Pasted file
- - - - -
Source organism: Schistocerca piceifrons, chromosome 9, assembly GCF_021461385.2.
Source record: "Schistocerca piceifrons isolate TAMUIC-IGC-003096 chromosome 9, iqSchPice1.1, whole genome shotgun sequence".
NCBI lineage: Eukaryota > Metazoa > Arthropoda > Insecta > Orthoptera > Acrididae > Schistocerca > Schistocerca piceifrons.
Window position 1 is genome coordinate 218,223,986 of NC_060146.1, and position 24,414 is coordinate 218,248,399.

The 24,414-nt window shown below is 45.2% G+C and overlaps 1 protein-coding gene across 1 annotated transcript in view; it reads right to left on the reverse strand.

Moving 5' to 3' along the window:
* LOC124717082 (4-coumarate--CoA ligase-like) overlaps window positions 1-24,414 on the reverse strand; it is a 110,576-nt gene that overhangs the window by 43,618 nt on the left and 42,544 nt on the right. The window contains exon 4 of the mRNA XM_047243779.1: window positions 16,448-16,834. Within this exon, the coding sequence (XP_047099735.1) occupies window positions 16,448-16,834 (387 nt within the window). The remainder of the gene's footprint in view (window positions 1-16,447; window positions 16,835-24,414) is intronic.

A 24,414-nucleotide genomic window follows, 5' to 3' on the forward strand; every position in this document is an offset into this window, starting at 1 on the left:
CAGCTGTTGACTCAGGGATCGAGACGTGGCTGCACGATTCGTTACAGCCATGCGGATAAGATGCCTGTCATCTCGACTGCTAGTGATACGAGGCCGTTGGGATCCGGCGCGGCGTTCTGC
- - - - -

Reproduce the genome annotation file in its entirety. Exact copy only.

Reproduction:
Source organism: Schistocerca piceifrons, chromosome 9, assembly GCF_021461385.2.
Source record: "Schistocerca piceifrons isolate TAMUIC-IGC-003096 chromosome 9, iqSchPice1.1, whole genome shotgun sequence".
NCBI lineage: Eukaryota > Metazoa > Arthropoda > Insecta > Orthoptera > Acrididae > Schistocerca > Schistocerca piceifrons.
Window position 1 is genome coordinate 218,223,986 of NC_060146.1, and position 24,414 is coordinate 218,248,399.

The 24,414-nt window shown below is 45.2% G+C and overlaps 1 protein-coding gene across 1 annotated transcript in view; it reads right to left on the reverse strand.

Moving 5' to 3' along the window:
* LOC124717082 (4-coumarate--CoA ligase-like) overlaps window positions 1-24,414 on the reverse strand; it is a 110,576-nt gene that overhangs the window by 43,618 nt on the left and 42,544 nt on the right. The window contains exon 4 of the mRNA XM_047243779.1: window positions 16,448-16,834. Within this exon, the coding sequence (XP_047099735.1) occupies window positions 16,448-16,834 (387 nt within the window). The remainder of the gene's footprint in view (window positions 1-16,447; window positions 16,835-24,414) is intronic.

A 24,414-nucleotide genomic window follows, 5' to 3' on the forward strand; every position in this document is an offset into this window, starting at 1 on the left:
CAGCTGTTGACTCAGGGATCGAGACGTGGCTGCACGATTCGTTACAGCCATGCGGATAAGATGCCTGTCATCTCGACTGCTAGTGATACGAGGCCGTTGGGATCCGGCGCGGCGTTCTGC